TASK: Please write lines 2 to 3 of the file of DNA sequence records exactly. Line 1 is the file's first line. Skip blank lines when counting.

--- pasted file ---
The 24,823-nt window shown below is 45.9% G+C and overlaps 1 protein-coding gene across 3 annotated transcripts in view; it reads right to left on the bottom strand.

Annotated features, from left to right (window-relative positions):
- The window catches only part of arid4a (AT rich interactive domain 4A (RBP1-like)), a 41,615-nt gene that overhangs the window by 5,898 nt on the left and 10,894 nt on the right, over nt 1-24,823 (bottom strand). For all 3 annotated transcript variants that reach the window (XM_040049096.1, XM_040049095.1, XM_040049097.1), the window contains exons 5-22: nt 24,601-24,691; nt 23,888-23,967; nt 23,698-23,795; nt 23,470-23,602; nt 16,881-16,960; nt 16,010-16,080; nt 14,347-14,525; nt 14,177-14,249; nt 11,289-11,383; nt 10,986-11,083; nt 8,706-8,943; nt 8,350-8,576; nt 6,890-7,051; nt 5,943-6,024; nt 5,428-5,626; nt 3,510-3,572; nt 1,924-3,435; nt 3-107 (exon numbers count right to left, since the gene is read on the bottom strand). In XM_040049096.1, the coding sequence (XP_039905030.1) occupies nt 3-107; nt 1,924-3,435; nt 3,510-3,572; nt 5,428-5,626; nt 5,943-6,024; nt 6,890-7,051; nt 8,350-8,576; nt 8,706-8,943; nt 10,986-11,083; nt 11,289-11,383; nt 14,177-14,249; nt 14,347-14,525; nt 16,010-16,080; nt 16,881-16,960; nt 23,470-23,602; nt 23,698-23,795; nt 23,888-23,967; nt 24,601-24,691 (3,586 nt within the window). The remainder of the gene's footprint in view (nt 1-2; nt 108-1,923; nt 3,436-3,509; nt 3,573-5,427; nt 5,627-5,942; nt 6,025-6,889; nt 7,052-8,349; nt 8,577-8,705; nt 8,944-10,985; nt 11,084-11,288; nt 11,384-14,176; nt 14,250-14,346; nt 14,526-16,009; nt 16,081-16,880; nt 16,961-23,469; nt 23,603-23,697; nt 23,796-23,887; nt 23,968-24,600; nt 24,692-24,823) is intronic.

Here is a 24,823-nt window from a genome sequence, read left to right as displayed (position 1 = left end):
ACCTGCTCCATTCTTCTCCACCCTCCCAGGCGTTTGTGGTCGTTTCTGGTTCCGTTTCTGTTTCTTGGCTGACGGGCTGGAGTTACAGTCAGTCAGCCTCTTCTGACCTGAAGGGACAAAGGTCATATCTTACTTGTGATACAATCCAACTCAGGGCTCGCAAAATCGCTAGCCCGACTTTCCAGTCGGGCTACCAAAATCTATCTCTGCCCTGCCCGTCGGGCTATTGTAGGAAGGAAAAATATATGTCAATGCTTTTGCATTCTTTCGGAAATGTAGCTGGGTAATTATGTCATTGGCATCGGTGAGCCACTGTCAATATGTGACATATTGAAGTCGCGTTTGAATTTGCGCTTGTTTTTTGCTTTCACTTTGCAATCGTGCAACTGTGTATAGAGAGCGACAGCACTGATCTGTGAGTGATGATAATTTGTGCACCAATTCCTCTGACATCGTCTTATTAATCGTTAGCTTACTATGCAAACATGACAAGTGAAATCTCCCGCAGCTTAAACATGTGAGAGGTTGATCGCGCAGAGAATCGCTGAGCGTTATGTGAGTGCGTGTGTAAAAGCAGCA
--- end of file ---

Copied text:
Annotated features, from left to right (window-relative positions):
- The window catches only part of arid4a (AT rich interactive domain 4A (RBP1-like)), a 41,615-nt gene that overhangs the window by 5,898 nt on the left and 10,894 nt on the right, over nt 1-24,823 (bottom strand). For all 3 annotated transcript variants that reach the window (XM_040049096.1, XM_040049095.1, XM_040049097.1), the window contains exons 5-22: nt 24,601-24,691; nt 23,888-23,967; nt 23,698-23,795; nt 23,470-23,602; nt 16,881-16,960; nt 16,010-16,080; nt 14,347-14,525; nt 14,177-14,249; nt 11,289-11,383; nt 10,986-11,083; nt 8,706-8,943; nt 8,350-8,576; nt 6,890-7,051; nt 5,943-6,024; nt 5,428-5,626; nt 3,510-3,572; nt 1,924-3,435; nt 3-107 (exon numbers count right to left, since the gene is read on the bottom strand). In XM_040049096.1, the coding sequence (XP_039905030.1) occupies nt 3-107; nt 1,924-3,435; nt 3,510-3,572; nt 5,428-5,626; nt 5,943-6,024; nt 6,890-7,051; nt 8,350-8,576; nt 8,706-8,943; nt 10,986-11,083; nt 11,289-11,383; nt 14,177-14,249; nt 14,347-14,525; nt 16,010-16,080; nt 16,881-16,960; nt 23,470-23,602; nt 23,698-23,795; nt 23,888-23,967; nt 24,601-24,691 (3,586 nt within the window). The remainder of the gene's footprint in view (nt 1-2; nt 108-1,923; nt 3,436-3,509; nt 3,573-5,427; nt 5,627-5,942; nt 6,025-6,889; nt 7,052-8,349; nt 8,577-8,705; nt 8,944-10,985; nt 11,084-11,288; nt 11,384-14,176; nt 14,250-14,346; nt 14,526-16,009; nt 16,081-16,880; nt 16,961-23,469; nt 23,603-23,697; nt 23,796-23,887; nt 23,968-24,600; nt 24,692-24,823) is intronic.